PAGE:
Jamaicans in, Irish out of Multicultural Festival
The Irish pavilion won’t be taking part in the 16th annual festival, which runs from Jan. 31 to Feb. 2. It has been part of the festival since it began.
Meanwhile, the city’s growing Jamaican community has decided to host a pavilion next year, while the Mauritius pavilion is returning after a one-year hiatus.
“This year there were just too many things seemingly against us,” said Tyler Foster, second vice-president of the Irish Society of Western Manitoba.
“The main reason is volunteer fatigue,” Foster said. “Our numbers are getting smaller in the Irish Society.”
“It’s a monumental undertaking.”
Foster said the board will decide on a year-to-year basis whether they will participate in the festival.
“It’s upsetting not to be able to do it,” Foster added, “but at the same time, there is a sense of relief.”
He noted the Irish Society will still be putting on its annual St. Patrick’s Day dinner.
“We’ve done that for 29 years. We’re not going to stop that.”
A lot of hard work goes into hosting a pavilion, said festival chairman Richard Bruce — not just the three days of the event, but the months that are spent getting prepared, and for some it can get to be too much.
“It doesn’t matter which pavilion you’re in, if they go for the three nights, that’s a tremendous amount of work, and it’s literally built on the back of volunteers,” Bruce said.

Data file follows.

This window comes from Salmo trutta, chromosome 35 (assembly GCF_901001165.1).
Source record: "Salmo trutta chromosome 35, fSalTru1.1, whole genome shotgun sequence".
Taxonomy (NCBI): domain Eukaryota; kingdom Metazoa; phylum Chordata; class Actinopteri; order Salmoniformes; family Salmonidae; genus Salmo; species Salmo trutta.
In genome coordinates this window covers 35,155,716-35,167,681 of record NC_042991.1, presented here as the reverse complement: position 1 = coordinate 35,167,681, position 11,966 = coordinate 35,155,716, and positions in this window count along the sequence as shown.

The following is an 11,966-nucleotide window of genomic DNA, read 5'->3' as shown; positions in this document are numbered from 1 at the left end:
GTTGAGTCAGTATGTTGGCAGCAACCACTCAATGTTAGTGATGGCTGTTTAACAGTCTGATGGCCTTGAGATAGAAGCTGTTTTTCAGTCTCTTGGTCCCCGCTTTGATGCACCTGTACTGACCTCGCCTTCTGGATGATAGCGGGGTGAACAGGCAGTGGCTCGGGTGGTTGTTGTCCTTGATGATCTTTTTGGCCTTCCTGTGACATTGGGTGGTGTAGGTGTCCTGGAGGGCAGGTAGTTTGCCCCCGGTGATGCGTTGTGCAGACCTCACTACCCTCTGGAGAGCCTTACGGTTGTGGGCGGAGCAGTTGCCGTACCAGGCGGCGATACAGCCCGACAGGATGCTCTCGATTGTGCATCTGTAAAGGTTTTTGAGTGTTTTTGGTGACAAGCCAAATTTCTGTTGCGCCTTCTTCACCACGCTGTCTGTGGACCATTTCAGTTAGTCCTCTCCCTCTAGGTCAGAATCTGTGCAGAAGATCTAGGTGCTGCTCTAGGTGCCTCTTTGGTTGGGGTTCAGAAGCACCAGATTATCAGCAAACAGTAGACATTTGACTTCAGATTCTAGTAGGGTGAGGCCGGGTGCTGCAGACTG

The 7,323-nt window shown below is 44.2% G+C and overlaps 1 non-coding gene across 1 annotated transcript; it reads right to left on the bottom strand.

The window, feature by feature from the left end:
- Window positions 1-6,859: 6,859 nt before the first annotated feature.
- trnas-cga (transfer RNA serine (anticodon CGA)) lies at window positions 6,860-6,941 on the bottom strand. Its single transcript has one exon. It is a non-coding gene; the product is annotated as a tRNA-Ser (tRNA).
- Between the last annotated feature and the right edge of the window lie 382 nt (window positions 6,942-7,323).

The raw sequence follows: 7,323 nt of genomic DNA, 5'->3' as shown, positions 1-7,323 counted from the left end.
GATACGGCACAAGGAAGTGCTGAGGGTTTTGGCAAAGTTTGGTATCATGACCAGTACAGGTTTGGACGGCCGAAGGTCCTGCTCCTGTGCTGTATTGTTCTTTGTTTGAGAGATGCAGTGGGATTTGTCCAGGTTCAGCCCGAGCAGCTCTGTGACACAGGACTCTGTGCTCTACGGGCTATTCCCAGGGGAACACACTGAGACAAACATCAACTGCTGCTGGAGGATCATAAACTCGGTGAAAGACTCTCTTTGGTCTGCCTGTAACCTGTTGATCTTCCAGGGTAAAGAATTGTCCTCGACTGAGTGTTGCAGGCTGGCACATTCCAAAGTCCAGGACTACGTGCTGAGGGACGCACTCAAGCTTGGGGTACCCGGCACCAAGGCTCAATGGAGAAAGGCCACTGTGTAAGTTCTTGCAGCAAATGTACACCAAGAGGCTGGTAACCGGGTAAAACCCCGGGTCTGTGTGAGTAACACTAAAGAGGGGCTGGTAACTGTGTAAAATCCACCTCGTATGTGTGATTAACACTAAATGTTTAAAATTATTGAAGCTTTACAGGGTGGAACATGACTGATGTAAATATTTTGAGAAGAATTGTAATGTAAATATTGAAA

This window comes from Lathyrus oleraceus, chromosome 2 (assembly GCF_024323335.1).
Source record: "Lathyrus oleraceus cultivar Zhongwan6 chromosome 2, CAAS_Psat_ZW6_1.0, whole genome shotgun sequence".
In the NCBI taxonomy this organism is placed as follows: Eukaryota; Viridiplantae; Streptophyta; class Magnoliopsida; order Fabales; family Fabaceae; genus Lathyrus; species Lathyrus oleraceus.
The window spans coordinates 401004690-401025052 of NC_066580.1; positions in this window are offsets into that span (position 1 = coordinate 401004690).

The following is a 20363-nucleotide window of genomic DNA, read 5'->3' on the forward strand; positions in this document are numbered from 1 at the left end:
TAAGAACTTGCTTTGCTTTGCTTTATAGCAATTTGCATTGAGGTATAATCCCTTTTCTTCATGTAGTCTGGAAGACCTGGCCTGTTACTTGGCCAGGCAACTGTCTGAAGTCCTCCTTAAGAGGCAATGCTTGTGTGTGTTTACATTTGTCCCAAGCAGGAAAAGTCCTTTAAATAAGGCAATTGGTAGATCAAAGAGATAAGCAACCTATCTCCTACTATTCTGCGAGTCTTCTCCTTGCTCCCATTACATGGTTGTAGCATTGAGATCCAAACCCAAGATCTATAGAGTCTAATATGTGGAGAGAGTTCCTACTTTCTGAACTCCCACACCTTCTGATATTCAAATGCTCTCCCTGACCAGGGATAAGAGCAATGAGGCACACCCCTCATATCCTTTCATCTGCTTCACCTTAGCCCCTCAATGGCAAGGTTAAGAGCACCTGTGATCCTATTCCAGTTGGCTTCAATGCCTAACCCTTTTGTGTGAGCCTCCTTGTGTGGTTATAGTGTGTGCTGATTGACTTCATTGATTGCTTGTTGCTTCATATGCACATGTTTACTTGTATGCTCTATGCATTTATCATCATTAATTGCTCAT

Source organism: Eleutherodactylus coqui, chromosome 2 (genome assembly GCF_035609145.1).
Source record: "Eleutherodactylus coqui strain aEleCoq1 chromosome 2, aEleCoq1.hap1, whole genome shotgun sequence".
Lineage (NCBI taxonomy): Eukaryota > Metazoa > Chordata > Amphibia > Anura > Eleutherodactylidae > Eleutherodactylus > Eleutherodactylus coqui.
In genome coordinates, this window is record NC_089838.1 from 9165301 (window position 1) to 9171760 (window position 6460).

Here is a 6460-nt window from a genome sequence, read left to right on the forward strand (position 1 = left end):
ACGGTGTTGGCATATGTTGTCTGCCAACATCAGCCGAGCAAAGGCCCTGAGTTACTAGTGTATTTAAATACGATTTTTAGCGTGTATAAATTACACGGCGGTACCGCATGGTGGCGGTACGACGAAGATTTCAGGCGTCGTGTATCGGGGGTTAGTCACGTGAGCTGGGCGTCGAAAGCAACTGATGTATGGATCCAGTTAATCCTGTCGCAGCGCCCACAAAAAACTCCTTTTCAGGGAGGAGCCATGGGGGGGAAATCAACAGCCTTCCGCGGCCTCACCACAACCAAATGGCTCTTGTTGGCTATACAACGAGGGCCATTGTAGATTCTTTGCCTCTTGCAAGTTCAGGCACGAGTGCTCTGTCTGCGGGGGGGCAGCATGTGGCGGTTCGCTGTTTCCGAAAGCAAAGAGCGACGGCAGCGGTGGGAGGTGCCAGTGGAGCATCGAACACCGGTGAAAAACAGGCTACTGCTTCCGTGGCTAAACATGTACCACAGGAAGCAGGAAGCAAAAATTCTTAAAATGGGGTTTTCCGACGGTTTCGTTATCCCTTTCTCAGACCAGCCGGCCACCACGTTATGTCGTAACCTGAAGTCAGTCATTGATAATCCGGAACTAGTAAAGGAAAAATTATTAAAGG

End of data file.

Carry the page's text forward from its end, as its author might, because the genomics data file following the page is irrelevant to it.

The festival is run by hundreds of volunteers recruited by the various cultural societies and associations that host the pavilions.
Bruce noted the Mauritius community is already very active in the city.
“They celebrate lots of things, because Mauritius is actually a multicultural country,” Bruce said.
“I think they decided they were so busy, it was just time for a hiatus (last year).”
Emelio Brown, president of Westman Jamaican Community Inc., said they finally have enough volunteers to host their own pavilion on the Friday and Saturday at Prairie Oasis Senior Centre.
“This will be quite a milestone for us,” said Brown. “We are making history here.”
Brown said the pavilion will feature live reggae music as well as dancing and, of course, jerk chicken and pork.
Brown said the board decided to try it over two days rather than three for the first year.
In addition to Jamaica and Mauritius, England, Honduras, India, Métis, Mexico, Philippines, Scotland and Ukraine will be hosting pavilions.
Festival-goers to the signature winter event in Brandon can enjoy food, beverages, entertainment, art and customs from around the world as they visit the various pavilions.
“You’ll have a really good time,” Bruce promised.
He noted many of the pavilions are within walking distance of one another, depending on the weather.
“When it all comes together, it’s quite an experience,” he said.
It is estimated that between 26,000 to 30,000 people attend the event each year.
Foster, who is also treasurer of the Westman Multicultural Festival, said the numbers had been declining over the past few years.
“People are maybe choosing to stay home more,” Foster said, adding last year saw a reversal of that trend, staying on par with the year before.
“We’re trying hard,” he said. “We’re adding new pavilions, we’re getting a better website. We’re getting the message out there through a lot of social media and we’re getting a lot of donations in to help the pavilions.”
Admission to each pavilion is free and free bus service will also be available (including Handi-Transit).
Details on the festival can be found online at gotothepavilions.com and on Twitter @wmmfest, Instagram and Facebook /wmmfest. #gotothepavilions #pavilions2019.
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